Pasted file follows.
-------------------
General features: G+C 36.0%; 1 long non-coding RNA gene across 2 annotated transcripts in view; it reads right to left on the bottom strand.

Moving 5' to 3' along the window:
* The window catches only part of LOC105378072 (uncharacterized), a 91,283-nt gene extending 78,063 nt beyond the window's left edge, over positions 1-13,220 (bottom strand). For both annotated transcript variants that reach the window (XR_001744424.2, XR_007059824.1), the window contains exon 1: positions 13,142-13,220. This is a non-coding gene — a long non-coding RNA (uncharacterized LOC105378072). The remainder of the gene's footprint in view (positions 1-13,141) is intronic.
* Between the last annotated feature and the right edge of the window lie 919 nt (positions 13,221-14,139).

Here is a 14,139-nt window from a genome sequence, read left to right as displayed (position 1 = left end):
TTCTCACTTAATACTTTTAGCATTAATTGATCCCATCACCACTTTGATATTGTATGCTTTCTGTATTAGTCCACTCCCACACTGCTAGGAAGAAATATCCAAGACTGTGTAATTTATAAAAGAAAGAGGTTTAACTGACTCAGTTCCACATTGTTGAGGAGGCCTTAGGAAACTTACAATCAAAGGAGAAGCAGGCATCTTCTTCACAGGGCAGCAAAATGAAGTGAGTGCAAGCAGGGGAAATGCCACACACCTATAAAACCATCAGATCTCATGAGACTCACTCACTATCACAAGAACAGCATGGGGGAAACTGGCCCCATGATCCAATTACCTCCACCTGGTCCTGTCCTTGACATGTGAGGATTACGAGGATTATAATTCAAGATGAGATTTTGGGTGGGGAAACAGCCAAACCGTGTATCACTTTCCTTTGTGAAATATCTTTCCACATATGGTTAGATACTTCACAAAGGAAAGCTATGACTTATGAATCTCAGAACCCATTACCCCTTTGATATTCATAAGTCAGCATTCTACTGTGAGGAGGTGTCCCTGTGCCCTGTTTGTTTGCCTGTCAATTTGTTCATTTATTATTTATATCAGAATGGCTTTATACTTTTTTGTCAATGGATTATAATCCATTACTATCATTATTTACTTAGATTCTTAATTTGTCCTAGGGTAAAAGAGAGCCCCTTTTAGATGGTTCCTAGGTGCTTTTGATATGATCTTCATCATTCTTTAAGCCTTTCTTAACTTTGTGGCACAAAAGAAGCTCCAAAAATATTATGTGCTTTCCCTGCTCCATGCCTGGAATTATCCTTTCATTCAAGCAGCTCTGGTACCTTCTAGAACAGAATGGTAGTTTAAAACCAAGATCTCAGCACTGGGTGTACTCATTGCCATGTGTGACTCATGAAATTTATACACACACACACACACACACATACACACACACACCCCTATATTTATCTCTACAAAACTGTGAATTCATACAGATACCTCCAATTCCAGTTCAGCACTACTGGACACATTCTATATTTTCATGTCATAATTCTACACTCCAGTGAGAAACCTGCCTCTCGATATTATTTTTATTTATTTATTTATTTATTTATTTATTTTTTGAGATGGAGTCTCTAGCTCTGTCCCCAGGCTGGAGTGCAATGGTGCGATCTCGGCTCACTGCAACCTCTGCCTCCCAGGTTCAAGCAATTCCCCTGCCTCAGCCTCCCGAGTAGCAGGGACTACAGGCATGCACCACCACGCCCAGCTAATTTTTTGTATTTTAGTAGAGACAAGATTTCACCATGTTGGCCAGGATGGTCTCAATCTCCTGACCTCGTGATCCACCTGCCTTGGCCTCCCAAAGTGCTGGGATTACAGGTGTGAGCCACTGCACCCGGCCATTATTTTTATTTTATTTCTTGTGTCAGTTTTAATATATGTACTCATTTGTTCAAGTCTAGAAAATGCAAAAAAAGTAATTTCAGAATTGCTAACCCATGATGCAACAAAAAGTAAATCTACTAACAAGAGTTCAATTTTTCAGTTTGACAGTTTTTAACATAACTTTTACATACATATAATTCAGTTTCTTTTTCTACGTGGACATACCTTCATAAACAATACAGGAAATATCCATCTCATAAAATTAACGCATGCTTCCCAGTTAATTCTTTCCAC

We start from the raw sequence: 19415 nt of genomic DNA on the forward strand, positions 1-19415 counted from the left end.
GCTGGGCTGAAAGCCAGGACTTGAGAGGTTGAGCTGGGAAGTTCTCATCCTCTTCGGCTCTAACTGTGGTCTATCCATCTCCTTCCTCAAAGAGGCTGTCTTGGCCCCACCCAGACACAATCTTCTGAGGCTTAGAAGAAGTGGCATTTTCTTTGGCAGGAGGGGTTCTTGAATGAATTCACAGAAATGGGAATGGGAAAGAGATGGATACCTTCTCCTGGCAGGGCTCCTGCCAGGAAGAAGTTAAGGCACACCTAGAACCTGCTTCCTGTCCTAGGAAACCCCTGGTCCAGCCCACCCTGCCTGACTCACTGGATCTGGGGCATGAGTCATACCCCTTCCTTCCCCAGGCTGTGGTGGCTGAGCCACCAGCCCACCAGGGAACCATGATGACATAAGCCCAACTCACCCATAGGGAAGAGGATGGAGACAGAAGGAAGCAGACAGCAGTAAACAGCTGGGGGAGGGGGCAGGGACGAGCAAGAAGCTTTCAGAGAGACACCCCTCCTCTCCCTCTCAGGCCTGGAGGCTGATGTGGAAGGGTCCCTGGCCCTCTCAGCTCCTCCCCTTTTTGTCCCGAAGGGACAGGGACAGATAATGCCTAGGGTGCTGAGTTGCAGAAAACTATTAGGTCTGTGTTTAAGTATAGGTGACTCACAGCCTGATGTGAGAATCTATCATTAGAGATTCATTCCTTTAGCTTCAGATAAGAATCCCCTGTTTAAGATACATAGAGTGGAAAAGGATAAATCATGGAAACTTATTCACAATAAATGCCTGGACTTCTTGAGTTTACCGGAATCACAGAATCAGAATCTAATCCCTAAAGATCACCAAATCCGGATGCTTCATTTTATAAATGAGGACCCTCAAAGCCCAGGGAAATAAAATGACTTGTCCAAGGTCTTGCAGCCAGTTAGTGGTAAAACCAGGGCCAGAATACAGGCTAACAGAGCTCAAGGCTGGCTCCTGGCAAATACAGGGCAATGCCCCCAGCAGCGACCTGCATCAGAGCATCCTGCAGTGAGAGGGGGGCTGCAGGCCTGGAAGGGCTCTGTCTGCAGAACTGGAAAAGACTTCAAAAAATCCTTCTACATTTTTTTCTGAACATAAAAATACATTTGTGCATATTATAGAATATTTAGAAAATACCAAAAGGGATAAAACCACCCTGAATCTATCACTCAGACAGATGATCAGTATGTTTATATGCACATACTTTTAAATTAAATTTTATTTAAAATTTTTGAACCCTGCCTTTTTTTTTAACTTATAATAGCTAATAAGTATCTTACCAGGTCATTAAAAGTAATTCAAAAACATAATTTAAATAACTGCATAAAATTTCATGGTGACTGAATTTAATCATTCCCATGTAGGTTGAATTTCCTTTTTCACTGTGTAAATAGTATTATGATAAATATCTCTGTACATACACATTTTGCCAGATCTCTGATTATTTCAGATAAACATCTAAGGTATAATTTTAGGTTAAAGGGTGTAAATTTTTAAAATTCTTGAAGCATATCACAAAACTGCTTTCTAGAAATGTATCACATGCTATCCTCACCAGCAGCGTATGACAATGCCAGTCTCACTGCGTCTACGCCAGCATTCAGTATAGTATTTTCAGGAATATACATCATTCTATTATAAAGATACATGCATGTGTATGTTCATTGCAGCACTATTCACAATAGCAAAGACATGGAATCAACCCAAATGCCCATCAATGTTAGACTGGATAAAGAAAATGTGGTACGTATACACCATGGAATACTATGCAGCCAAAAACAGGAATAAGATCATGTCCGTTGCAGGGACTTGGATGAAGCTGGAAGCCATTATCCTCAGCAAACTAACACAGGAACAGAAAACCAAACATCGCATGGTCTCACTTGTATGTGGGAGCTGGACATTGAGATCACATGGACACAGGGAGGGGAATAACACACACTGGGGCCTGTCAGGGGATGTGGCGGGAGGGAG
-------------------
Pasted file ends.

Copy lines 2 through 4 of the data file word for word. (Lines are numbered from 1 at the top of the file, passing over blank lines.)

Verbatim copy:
Moving 5' to 3' along the window:
* The window catches only part of LOC105378072 (uncharacterized), a 91,283-nt gene extending 78,063 nt beyond the window's left edge, over positions 1-13,220 (bottom strand). For both annotated transcript variants that reach the window (XR_001744424.2, XR_007059824.1), the window contains exon 1: positions 13,142-13,220. This is a non-coding gene — a long non-coding RNA (uncharacterized LOC105378072). The remainder of the gene's footprint in view (positions 1-13,141) is intronic.
* Between the last annotated feature and the right edge of the window lie 919 nt (positions 13,221-14,139).